Guest Post: Qualifying for Exaltation

By Blaire Ostler

The Church released the new Young Women theme a couple months ago. It reads as follows:  

I am a beloved daughter of Heavenly Parents, with a divine nature and eternal destiny. 

As a disciple of Jesus Christ, I strive to become like Him. I seek and act upon personal revelation and minister to others in His holy name.

I will stand as a witness of God at all times and in all things and in all places.

As I strive to qualify for exaltation, I cherish the gift of repentance and seek to improve each day. With faith, I will strengthen my home and family, make and keep sacred covenants, and receive the ordinances and blessings of the holy temple.

Thought not perfect, overall, I’d say this is a significant improvement from the previous Young Women theme. I am particularly pleased about the inclusion of Heavenly Parents in the first sentence. If we are children of God who grow up to be gods ourselves, it makes sense to make the trajectory of Heavenly Parents gender inclusive.

However, a sentence receiving criticism from some Latter-day Saints is the first sentence of the last paragraph. Some are resistant to the idea of “qualifying for exaltation.” I understand to a certain extent why that might be a concern. When we apply a perfectionist lens to the idea of “qualifying for exaltation,” it could feel discouraging—like no matter what a young woman does she constantly has to please the patriarchal authority in order be qualified, valid, or legitimate. The benchmark of patriarchal law becomes her qualifying marker, thus making the idea of “qualifying” ripe for ecclesiastical abuse. The concern is real and deserves attention. However, I do not think the solution is to disregard the idea of “qualifying for exaltation,” but instead redirect our attention to how we qualify.

If I am a God with godly powers and I want my child to have those godly powers too, I’m not going to just hand them to my child without helping them qualify for those powers. It would be dangerous to both my child and to those around her. As parents, we do this already with our children. 

For example, I can drive a car and that comes with considerable responsibility, freedom, and privileges. My daughter needs to qualify before she can have those privileges too. She will need to go to driver’s education classes, attain a learner’s permit, practice with a responsible adult, and demonstrate she is ready for the responsibility of having a driver’s license. Not only that, I’m not going to just give her a car, as that comes with considerable financial responsibilities. Who is going to pay for the car, gas, insurance, and upkeep? Has she demonstrated she is going to use her new powers responsibly and safely? If I were to hand my six-year-old daughter the keys to the car I would be doing her and every other person on the road a sore disservice. She needs to grow and qualify for her new responsibilities and privileges before she is given the keys to the car. 

I think our Heavenly Parents look at us similarly. We are not simply meant to be like God, but to become gods ourselves. Imagine that. We have Heavenly Parents who love us so much that They want us to have all the same privileges and responsibilities They have. However, They also have some requirements for us. We need to qualify before we are handed the keys to our eternal destiny to be exalted beings like our Heavenly Parents. That’s what we are doing right now. We are demonstrating that we are ready for godhood. Qualifying for godhood is a good thing to require of your children. If not, it’s like handing the power of a loaded gun to a toddler. She simply isn’t qualified to handle a firearm.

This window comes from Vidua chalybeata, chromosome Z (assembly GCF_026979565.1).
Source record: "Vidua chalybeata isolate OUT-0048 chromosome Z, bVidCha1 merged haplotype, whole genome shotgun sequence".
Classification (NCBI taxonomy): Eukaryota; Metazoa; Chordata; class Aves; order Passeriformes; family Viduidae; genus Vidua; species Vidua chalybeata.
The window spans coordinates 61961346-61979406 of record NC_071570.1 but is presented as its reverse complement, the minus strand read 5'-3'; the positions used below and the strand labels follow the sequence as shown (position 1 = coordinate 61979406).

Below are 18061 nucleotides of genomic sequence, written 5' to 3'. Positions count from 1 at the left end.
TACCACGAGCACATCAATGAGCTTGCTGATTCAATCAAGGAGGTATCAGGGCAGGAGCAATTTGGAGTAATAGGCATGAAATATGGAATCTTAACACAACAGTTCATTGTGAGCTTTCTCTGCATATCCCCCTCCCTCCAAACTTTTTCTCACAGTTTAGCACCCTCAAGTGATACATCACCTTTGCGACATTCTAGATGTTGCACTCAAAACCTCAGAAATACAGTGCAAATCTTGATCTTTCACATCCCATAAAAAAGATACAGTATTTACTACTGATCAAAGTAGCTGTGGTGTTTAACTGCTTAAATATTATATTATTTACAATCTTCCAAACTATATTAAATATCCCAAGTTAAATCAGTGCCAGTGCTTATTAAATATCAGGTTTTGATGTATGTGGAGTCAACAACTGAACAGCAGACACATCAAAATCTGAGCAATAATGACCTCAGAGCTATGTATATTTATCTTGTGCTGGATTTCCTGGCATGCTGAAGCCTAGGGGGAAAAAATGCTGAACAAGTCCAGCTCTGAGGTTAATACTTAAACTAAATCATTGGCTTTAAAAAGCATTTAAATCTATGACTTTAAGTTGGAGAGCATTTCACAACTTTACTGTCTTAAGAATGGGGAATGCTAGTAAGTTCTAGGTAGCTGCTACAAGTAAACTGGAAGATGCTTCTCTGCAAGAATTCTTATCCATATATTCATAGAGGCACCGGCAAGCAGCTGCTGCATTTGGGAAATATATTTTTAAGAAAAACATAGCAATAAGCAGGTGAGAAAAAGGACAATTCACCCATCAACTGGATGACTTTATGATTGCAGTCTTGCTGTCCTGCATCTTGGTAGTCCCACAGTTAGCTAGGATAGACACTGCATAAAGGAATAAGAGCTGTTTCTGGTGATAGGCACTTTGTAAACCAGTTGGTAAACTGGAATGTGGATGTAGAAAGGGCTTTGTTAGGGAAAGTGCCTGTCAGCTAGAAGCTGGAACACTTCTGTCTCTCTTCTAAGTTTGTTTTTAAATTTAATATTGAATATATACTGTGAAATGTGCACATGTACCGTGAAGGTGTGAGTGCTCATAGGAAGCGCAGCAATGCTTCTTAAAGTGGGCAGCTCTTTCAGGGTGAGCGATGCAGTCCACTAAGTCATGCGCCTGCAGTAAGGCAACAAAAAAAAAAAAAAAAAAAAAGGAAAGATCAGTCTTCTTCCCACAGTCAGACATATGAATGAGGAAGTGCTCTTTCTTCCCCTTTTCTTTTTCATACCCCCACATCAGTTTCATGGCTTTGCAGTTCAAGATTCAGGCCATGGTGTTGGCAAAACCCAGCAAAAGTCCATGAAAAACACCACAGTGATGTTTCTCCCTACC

Now, so far we should be on the same page. Qualifying for exaltation is a good thing. The bigger question is how we qualify for exaltation and godhood.

I imagine the average young woman sitting in church is not considering qualifying for exaltation in the same way I am. She might be thinking about dressing modestly by covering her body or avoiding coffee or tea to appeal to a religious social code. Neither are bad if that’s what she chooses, but the problem is those choices are far less important to her exaltation than the larger questions at hand. If she is going to become a god, how do we help her get there? What do gods really care about? Do we seriously think gods care about whether on not she wore a sleeveless dress to prom? Or a bikini to the lake? Frankly, I don’t think gods spend much of the time worrying about those things. So, what does it mean for a young woman to qualify for exaltation and her eternal destiny of godhood?

If I were God and I were trying to determine whether or not my children were qualified to be handed the keys to godly powers, these are some of the questions I would ask. 

Were you kind and thoughtful? Show me the poor among you. How did you care for them? Where are the least of my children who struggle at the margins? Why did you think it was okay to take a baby away from a mother who crossed your imaginary border drawn on the earth? Why did you let my sick children die of the flu in a detainee cell? Were you racist on earth or did you work to eradicate racism from yourself and others? Were you in a position of religious authority? Did you use your religious authority and position of influence to hurt or to help others? What works did you accomplish in my name? What did you do to combat slavery, sexism, heterosexism, cissexism, poverty, sickness, hunger, racism, injustice, and oppression? How did you treat your queer siblings? Did you include the outcasts? Did you leave the ninety-nine to seek the one who was lost? How did you treat your own children? Did you cherish them and give them the time, love, care and consideration they needed to grow? How did you care for the elderly? What about the sick and afflicted? How did you heal them? Did you love your enemies and those that despise you? Did you stand for all things virtuous, lovely, of good report, or praiseworthy? Did you follow the example of your brother Jesus? Or did you twist and weaponize Jesus to injure my most vulnerable children? Tell me, love was my greatest commandment, how did you love? If you have done unto them, you did it unto me. 

If I were a God I would NOT ask, did you put your right arm in the correct position at the temple? Did you repeat the exact rote phrases at the veil? Did you tie your sash correctly? No. Instead I would ask, how did your religious tradition and rituals help you care for your fellow siblings? How did your rituals inspire you to create tangible eternal families? Did you use your temples to strengthen familial bonds and seal them up in the eternities, or did you weaponize your temple as a way to divide families? If your temples didn’t keep mixed-faith families together, what were your temples really about?